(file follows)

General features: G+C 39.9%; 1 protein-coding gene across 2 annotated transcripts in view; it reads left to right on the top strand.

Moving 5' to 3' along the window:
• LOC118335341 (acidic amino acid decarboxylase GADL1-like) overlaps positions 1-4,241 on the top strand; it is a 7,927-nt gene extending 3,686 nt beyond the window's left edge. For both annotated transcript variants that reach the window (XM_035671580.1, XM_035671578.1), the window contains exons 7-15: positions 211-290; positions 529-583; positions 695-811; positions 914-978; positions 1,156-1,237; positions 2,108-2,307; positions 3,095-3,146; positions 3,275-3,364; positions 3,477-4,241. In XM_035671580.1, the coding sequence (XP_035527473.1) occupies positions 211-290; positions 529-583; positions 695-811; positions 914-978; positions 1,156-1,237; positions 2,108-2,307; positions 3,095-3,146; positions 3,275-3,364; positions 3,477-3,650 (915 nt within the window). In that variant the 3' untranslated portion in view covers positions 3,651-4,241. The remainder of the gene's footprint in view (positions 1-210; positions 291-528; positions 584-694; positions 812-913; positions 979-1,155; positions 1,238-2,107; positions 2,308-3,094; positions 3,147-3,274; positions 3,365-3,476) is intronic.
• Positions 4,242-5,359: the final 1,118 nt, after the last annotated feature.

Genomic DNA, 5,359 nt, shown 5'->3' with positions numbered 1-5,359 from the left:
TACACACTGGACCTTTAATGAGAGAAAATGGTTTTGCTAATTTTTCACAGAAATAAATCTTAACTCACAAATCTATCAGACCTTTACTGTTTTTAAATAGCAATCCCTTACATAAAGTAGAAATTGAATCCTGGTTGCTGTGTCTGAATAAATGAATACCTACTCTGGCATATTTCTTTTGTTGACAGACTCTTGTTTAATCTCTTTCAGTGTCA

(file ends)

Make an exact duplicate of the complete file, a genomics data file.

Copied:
General features: G+C 39.9%; 1 protein-coding gene across 2 annotated transcripts in view; it reads left to right on the top strand.

Moving 5' to 3' along the window:
• LOC118335341 (acidic amino acid decarboxylase GADL1-like) overlaps positions 1-4,241 on the top strand; it is a 7,927-nt gene extending 3,686 nt beyond the window's left edge. For both annotated transcript variants that reach the window (XM_035671580.1, XM_035671578.1), the window contains exons 7-15: positions 211-290; positions 529-583; positions 695-811; positions 914-978; positions 1,156-1,237; positions 2,108-2,307; positions 3,095-3,146; positions 3,275-3,364; positions 3,477-4,241. In XM_035671580.1, the coding sequence (XP_035527473.1) occupies positions 211-290; positions 529-583; positions 695-811; positions 914-978; positions 1,156-1,237; positions 2,108-2,307; positions 3,095-3,146; positions 3,275-3,364; positions 3,477-3,650 (915 nt within the window). In that variant the 3' untranslated portion in view covers positions 3,651-4,241. The remainder of the gene's footprint in view (positions 1-210; positions 291-528; positions 584-694; positions 812-913; positions 979-1,155; positions 1,238-2,107; positions 2,308-3,094; positions 3,147-3,274; positions 3,365-3,476) is intronic.
• Positions 4,242-5,359: the final 1,118 nt, after the last annotated feature.

Genomic DNA, 5,359 nt, shown 5'->3' with positions numbered 1-5,359 from the left:
TACACACTGGACCTTTAATGAGAGAAAATGGTTTTGCTAATTTTTCACAGAAATAAATCTTAACTCACAAATCTATCAGACCTTTACTGTTTTTAAATAGCAATCCCTTACATAAAGTAGAAATTGAATCCTGGTTGCTGTGTCTGAATAAATGAATACCTACTCTGGCATATTTCTTTTGTTGACAGACTCTTGTTTAATCTCTTTCAGTGTCA